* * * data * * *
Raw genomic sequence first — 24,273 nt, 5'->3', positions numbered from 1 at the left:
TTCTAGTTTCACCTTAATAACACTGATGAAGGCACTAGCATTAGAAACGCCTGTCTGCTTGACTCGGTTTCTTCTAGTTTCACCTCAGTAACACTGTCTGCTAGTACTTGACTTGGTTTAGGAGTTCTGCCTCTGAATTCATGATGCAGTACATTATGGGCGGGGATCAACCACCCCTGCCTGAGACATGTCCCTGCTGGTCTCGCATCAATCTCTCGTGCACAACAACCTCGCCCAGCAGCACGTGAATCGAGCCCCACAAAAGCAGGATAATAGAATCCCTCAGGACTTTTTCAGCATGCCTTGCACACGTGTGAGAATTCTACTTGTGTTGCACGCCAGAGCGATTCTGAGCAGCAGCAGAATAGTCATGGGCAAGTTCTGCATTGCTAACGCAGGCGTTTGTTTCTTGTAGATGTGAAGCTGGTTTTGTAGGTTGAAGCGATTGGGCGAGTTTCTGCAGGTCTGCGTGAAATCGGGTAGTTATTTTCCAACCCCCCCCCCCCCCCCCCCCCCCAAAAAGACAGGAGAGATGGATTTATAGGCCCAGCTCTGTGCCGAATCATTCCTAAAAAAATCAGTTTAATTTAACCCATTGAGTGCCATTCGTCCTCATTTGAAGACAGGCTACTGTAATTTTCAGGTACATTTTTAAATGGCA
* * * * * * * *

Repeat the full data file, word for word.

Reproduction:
Raw genomic sequence first — 24,273 nt, 5'->3', positions numbered from 1 at the left:
TTCTAGTTTCACCTTAATAACACTGATGAAGGCACTAGCATTAGAAACGCCTGTCTGCTTGACTCGGTTTCTTCTAGTTTCACCTCAGTAACACTGTCTGCTAGTACTTGACTTGGTTTAGGAGTTCTGCCTCTGAATTCATGATGCAGTACATTATGGGCGGGGATCAACCACCCCTGCCTGAGACATGTCCCTGCTGGTCTCGCATCAATCTCTCGTGCACAACAACCTCGCCCAGCAGCACGTGAATCGAGCCCCACAAAAGCAGGATAATAGAATCCCTCAGGACTTTTTCAGCATGCCTTGCACACGTGTGAGAATTCTACTTGTGTTGCACGCCAGAGCGATTCTGAGCAGCAGCAGAATAGTCATGGGCAAGTTCTGCATTGCTAACGCAGGCGTTTGTTTCTTGTAGATGTGAAGCTGGTTTTGTAGGTTGAAGCGATTGGGCGAGTTTCTGCAGGTCTGCGTGAAATCGGGTAGTTATTTTCCAACCCCCCCCCCCCCCCCCCCCCCCAAAAAGACAGGAGAGATGGATTTATAGGCCCAGCTCTGTGCCGAATCATTCCTAAAAAAATCAGTTTAATTTAACCCATTGAGTGCCATTCGTCCTCATTTGAAGACAGGCTACTGTAATTTTCAGGTACATTTTTAAATGGCA